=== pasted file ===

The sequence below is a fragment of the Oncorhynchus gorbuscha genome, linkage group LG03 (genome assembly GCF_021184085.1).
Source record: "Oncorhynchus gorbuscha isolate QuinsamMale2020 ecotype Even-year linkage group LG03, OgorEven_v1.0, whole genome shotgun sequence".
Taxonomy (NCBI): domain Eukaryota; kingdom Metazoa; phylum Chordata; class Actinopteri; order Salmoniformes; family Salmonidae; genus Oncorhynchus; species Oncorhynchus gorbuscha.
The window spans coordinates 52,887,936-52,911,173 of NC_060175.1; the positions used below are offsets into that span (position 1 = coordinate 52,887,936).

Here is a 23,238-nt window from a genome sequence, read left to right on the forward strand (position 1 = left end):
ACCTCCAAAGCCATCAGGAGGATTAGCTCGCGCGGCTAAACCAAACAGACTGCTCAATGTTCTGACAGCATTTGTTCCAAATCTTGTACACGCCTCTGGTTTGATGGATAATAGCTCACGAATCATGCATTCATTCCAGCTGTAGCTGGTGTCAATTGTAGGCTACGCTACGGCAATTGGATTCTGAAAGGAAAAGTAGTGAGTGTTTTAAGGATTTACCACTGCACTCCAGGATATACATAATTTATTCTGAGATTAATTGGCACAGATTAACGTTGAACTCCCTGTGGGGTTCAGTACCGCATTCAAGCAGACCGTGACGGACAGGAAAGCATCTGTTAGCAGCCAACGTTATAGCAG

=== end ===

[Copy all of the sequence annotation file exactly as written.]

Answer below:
The sequence below is a fragment of the Oncorhynchus gorbuscha genome, linkage group LG03 (genome assembly GCF_021184085.1).
Source record: "Oncorhynchus gorbuscha isolate QuinsamMale2020 ecotype Even-year linkage group LG03, OgorEven_v1.0, whole genome shotgun sequence".
Taxonomy (NCBI): domain Eukaryota; kingdom Metazoa; phylum Chordata; class Actinopteri; order Salmoniformes; family Salmonidae; genus Oncorhynchus; species Oncorhynchus gorbuscha.
The window spans coordinates 52,887,936-52,911,173 of NC_060175.1; the positions used below are offsets into that span (position 1 = coordinate 52,887,936).

Here is a 23,238-nt window from a genome sequence, read left to right on the forward strand (position 1 = left end):
ACCTCCAAAGCCATCAGGAGGATTAGCTCGCGCGGCTAAACCAAACAGACTGCTCAATGTTCTGACAGCATTTGTTCCAAATCTTGTACACGCCTCTGGTTTGATGGATAATAGCTCACGAATCATGCATTCATTCCAGCTGTAGCTGGTGTCAATTGTAGGCTACGCTACGGCAATTGGATTCTGAAAGGAAAAGTAGTGAGTGTTTTAAGGATTTACCACTGCACTCCAGGATATACATAATTTATTCTGAGATTAATTGGCACAGATTAACGTTGAACTCCCTGTGGGGTTCAGTACCGCATTCAAGCAGACCGTGACGGACAGGAAAGCATCTGTTAGCAGCCAACGTTATAGCAG